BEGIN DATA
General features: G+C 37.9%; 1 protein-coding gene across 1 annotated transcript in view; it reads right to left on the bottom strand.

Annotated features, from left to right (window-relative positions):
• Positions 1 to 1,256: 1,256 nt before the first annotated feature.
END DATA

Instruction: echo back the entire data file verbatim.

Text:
General features: G+C 37.9%; 1 protein-coding gene across 1 annotated transcript in view; it reads right to left on the bottom strand.

Annotated features, from left to right (window-relative positions):
• Positions 1 to 1,256: 1,256 nt before the first annotated feature.